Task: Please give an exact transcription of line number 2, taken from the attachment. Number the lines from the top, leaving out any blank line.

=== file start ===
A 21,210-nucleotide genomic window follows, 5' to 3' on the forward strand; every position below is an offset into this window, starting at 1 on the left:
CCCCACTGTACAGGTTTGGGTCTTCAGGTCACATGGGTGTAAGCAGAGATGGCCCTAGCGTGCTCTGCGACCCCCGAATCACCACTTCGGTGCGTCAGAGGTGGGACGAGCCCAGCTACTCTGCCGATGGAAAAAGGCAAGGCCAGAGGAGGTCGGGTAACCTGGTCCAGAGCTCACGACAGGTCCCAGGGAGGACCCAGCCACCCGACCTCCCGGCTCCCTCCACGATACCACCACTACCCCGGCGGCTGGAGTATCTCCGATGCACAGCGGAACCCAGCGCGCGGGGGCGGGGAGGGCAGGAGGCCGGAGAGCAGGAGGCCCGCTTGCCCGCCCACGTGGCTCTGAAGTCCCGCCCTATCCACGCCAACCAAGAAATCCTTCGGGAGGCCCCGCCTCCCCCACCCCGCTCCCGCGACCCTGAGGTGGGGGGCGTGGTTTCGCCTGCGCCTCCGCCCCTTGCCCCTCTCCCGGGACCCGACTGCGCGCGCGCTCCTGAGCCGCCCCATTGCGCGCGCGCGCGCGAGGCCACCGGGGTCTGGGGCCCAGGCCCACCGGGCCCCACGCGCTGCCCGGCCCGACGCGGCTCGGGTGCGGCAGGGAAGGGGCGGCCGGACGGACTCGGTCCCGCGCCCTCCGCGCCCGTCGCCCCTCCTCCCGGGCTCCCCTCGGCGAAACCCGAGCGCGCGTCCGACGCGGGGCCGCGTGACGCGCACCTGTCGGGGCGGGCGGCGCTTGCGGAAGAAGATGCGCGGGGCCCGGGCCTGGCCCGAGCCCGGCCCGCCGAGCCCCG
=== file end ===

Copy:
CCCCACTGTACAGGTTTGGGTCTTCAGGTCACATGGGTGTAAGCAGAGATGGCCCTAGCGTGCTCTGCGACCCCCGAATCACCACTTCGGTGCGTCAGAGGTGGGACGAGCCCAGCTACTCTGCCGATGGAAAAAGGCAAGGCCAGAGGAGGTCGGGTAACCTGGTCCAGAGCTCACGACAGGTCCCAGGGAGGACCCAGCCACCCGACCTCCCGGCTCCCTCCACGATACCACCACTACCCCGGCGGCTGGAGTATCTCCGATGCACAGCGGAACCCAGCGCGCGGGGGCGGGGAGGGCAGGAGGCCGGAGAGCAGGAGGCCCGCTTGCCCGCCCACGTGGCTCTGAAGTCCCGCCCTATCCACGCCAACCAAGAAATCCTTCGGGAGGCCCCGCCTCCCCCACCCCGCTCCCGCGACCCTGAGGTGGGGGGCGTGGTTTCGCCTGCGCCTCCGCCCCTTGCCCCTCTCCCGGGACCCGACTGCGCGCGCGCTCCTGAGCCGCCCCATTGCGCGCGCGCGCGCGAGGCCACCGGGGTCTGGGGCCCAGGCCCACCGGGCCCCACGCGCTGCCCGGCCCGACGCGGCTCGGGTGCGGCAGGGAAGGGGCGGCCGGACGGACTCGGTCCCGCGCCCTCCGCGCCCGTCGCCCCTCCTCCCGGGCTCCCCTCGGCGAAACCCGAGCGCGCGTCCGACGCGGGGCCGCGTGACGCGCACCTGTCGGGGCGGGCGGCGCTTGCGGAAGAAGATGCGCGGGGCCCGGGCCTGGCCCGAGCCCGGCCCGCCGAGCCCCG